Saint John — In an effort to revamp Saint John’s historic waterfront, Mayor Mel Norton announced plans yesterday for an underwater observatory in the city’s harbour. “I believe this is an opportunity to make Saint John one of the top 5 tourist destinations on the Atlantic coast. Well, maybe not top 5, but at least more interesting than the tidal bore,” he said. “It will provide a modern edge to a harbour steeped in history.”
The proposed design, which will be accessed by an entryway in Market Square, will consist of 2 main attractions — a large aquarium, which will feature exotic marine life unfamiliar to the region, and a sprawling observatory that will allow visitors a rare glimpse beneath the surface of the harbour. When asked what variety of marine life patrons could expect to see in the aquarium, Mayor Norton replied, “Fish, mostly.”
The observatory will feature windows 6 feet tall, underwater passages with portholes that will allow visitors to venture farther out into the harbour, and a first-class seafood restaurant with 2 walls made entirely of windows. There will also be an opportunity for learning — set up throughout the observatory will be interactive panels where guests will be able to learn about oceanography and marine life in Atlantic Canada.
The idea has been met with mixed reviews from the public. Martina Schmidt, a frequenter of Treats Coffee Emporium in Market Square, approves wholeheartedly of the initiative. “You know, I think it’s really something. I think it will bring the tourists in and it will really help put Saint John on the map.”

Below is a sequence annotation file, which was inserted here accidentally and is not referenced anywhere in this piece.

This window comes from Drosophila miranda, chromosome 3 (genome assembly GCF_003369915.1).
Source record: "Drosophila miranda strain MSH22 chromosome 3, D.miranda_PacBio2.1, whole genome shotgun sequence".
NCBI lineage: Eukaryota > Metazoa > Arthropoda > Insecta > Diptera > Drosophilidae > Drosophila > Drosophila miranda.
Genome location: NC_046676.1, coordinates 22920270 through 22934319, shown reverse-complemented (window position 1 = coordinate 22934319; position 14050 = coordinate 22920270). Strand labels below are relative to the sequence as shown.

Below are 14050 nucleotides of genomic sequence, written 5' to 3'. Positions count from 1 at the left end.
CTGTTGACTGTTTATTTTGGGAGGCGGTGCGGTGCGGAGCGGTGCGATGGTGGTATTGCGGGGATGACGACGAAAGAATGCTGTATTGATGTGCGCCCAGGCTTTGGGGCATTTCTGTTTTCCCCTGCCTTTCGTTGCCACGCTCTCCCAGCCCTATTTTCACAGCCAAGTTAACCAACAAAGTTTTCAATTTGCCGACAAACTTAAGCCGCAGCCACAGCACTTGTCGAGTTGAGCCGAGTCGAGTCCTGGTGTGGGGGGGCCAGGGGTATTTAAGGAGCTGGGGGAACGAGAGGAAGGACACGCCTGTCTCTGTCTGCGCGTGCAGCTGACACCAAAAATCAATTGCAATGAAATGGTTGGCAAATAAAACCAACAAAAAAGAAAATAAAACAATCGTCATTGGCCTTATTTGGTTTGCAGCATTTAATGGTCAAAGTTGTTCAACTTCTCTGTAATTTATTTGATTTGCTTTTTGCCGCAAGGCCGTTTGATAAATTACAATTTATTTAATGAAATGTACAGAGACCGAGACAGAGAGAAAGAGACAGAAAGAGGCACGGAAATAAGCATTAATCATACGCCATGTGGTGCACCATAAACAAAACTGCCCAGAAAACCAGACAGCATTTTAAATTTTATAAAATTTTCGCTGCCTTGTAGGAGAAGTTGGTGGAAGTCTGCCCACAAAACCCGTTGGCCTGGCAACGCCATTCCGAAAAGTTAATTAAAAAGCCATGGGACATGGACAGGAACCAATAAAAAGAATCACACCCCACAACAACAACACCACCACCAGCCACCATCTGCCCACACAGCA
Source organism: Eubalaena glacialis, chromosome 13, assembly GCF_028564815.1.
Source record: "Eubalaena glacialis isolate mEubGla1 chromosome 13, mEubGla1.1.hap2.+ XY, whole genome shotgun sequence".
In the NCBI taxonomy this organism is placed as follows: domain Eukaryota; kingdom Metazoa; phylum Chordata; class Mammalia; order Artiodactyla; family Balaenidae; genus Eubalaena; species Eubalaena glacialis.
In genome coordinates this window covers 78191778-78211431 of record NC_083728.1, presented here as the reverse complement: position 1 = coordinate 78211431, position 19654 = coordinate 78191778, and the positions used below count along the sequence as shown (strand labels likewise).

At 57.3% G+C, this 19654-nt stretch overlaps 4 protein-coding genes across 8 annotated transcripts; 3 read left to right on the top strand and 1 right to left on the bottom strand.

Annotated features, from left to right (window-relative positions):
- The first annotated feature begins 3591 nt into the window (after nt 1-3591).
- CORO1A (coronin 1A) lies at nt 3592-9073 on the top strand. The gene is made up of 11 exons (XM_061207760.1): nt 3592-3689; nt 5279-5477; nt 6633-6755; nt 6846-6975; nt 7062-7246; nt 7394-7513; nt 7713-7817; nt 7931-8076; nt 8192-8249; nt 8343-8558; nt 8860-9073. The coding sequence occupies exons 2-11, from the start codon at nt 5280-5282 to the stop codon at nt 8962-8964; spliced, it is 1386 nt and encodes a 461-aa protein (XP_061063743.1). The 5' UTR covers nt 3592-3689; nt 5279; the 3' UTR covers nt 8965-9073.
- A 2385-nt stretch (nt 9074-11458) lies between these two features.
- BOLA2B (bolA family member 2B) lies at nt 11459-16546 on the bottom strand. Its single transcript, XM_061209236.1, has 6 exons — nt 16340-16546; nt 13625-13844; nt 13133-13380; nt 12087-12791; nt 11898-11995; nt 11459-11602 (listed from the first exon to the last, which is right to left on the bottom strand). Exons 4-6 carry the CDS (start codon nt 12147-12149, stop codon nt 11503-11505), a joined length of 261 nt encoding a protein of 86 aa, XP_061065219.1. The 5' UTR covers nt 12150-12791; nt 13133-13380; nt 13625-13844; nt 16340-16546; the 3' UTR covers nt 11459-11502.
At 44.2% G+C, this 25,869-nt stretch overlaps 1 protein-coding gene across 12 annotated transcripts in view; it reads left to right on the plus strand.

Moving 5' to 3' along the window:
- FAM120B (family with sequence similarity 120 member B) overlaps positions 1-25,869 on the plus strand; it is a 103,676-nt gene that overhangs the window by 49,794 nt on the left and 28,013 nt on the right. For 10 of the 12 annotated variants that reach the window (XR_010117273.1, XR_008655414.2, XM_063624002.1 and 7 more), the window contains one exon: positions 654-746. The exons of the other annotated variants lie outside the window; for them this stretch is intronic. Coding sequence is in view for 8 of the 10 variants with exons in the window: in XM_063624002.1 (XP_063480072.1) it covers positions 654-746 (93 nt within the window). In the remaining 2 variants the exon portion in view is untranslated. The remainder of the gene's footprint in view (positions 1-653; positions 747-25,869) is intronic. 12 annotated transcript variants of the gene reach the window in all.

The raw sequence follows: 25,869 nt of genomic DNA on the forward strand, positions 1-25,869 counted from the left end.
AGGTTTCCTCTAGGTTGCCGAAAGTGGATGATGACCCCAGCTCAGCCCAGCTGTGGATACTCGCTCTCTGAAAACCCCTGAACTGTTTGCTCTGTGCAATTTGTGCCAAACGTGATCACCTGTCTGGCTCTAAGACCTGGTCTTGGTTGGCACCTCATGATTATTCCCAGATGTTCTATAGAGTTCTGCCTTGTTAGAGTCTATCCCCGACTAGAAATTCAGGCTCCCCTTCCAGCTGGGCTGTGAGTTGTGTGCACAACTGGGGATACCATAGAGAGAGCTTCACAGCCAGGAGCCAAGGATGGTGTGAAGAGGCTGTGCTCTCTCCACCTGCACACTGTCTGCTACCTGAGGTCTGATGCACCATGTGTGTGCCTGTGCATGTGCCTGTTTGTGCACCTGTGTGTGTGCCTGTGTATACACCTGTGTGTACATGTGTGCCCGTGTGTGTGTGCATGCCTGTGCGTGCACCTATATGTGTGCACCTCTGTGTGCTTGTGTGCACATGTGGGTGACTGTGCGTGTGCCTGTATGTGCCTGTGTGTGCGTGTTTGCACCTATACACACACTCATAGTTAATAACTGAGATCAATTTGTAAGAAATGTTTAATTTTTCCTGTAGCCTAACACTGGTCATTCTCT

Others, however, have a more cynical view of the observatory. “There’s already garbage floating around in the harbour. Why would anyone want to pay to see it underwater?” asked Steven Simms, a local youth found loitering in King’s Square. “Besides, I’m pretty sure I could just close my eyes and still see more than I would in that observatory.”
While no estimated cost has been made public, City Council confirmed yesterday that the provincial government has committed funds to the project, as have a number of private investors who wish to remain anonymous for the time being. Although Norton acknowledges that the public will likely be wary of the building costs, he is adamant in his belief that the long-term economic benefits of the observatory will far outweigh the initial expenditures. “Between the residents of Saint John and the number of people visiting us on cruise ships every year, we are certain that this will be a viable operation. We’re looking to create a world-class attraction here which will provide an economic boon not only to Saint John, but to all of New Brunswick,” he said.
The observatory is set to open summer 2018.